Jodi Picoult and Samantha van Leer

Allen and Unwin (2012)

ISBN: 978-1-74331-092-2

Reviewed by Tehani Wessely

Between the Lines is the sort of book you can hold up to people who say, “Print is dead!” and poke your tongue at them. It’s a lovely package (and it should be noted I’m talking about the Australian/New Zealand Allen and Unwin printing), with gorgeous full colour artwork at the chapter breaks, clever silhouette illustrations popping up on the pages, and a variety of font colours and types used to denote point of view in different chapters. It is pretty, and the pictures are worth poring over – it’s great to see publishers investing in the printed book like this, because it is an edge that regular (ie: e-ink) e-readers cannot match.

Delilah is pretty much an outcast at school, and would rather read than anything else. Her new favourite book is one she can’t even tell her best (only) friend about though – it’s a fairytale, and Delilah finds herself very intrigued by the main character, the prince Oliver. Little does she know, Oliver is intrigued by her as well, and yearns to escape the confines of the story for a bigger world outside. But is that even possible?

There’s a lot to like about Between the Lines – as you would expect from a name author like Picoult, the writing is polished and well-paced (barring an unfortunate continuity error regarding the best friend, but otherwise solid!). The idea is an interesting one, although not, as the cover blurb would suggest, completely unique (I’m thinking of Triple Ripple by Brigid Lowry, the Lisa Mantchev Théâtre Illuminata trilogy, and Inkheart by Cornelia Funke, to name but a few novels that use a similar premise). It was a fun and easy read, for my mind aimed at the lower end of the YA audience range in style.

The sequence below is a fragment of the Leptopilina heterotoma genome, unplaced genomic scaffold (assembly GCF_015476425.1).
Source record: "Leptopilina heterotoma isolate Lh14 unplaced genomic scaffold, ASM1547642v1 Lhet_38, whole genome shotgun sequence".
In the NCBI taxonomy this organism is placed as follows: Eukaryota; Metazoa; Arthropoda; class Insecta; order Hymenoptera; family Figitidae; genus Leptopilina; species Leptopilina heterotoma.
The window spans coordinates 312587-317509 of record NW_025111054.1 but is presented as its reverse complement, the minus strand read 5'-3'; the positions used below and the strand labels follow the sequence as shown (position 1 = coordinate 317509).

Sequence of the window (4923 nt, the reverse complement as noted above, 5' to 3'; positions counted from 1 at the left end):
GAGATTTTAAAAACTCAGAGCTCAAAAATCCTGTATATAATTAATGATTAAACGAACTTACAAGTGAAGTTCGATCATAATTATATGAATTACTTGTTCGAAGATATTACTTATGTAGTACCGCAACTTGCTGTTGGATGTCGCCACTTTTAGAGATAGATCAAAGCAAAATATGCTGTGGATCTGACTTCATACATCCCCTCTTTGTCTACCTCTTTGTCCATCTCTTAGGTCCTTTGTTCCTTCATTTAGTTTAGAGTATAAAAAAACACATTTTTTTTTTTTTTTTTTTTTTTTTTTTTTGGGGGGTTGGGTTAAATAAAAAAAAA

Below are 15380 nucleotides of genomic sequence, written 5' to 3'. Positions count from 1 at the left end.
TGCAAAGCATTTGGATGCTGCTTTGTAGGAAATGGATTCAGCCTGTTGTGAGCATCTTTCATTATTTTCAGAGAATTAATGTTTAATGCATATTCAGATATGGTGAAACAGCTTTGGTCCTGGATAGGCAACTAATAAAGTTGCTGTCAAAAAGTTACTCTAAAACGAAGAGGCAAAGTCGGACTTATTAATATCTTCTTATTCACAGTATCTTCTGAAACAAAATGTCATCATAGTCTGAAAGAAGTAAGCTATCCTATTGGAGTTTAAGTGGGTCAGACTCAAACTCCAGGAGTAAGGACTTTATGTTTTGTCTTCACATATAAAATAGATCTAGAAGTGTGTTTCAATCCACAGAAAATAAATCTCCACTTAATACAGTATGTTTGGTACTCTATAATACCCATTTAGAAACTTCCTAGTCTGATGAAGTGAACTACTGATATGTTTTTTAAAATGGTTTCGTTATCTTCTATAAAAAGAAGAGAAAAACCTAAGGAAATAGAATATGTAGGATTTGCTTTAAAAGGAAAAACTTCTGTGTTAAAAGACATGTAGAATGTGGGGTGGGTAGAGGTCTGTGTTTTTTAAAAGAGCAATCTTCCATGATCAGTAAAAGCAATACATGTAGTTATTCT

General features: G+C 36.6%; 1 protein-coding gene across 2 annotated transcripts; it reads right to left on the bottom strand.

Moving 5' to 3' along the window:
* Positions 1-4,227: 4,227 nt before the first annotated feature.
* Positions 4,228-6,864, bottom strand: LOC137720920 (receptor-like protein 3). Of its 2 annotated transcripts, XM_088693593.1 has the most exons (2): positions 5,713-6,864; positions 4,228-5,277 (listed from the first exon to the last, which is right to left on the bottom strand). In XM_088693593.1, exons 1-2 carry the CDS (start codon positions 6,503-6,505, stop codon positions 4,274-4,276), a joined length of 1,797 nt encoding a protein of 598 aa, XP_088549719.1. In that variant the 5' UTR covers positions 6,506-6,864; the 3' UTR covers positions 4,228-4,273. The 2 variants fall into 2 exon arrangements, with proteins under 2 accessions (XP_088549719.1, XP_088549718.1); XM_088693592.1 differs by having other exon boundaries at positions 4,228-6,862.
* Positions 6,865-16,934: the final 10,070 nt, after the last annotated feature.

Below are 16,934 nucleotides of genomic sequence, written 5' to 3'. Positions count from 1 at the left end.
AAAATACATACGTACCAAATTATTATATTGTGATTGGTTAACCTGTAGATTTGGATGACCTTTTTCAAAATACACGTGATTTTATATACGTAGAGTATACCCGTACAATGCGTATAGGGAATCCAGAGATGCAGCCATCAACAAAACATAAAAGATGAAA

While I did enjoy the book, the longer I think about it, the more problems I have with it. Delilah is pretty much a “Bella” character – a bit awkward, not quite fitting in, looking for something to sweep her away. And Oliver, the fictional prince of the fairytale, is quite self-centred and, realistically, latches on to Delilah as she is the only reader who has ever been able to hear him – she could have been anyone! Without saying too much about the ending, it was probably the most disappointing aspect of the book, although other readers might be satisfied with how it plays out – it was set up well enough, I just didn’t feel it completed the story well.

In all, Between the Lines probably isn’t strong enough for me as an adult reader, but I have no doubt it will find its audience in the tween reading set.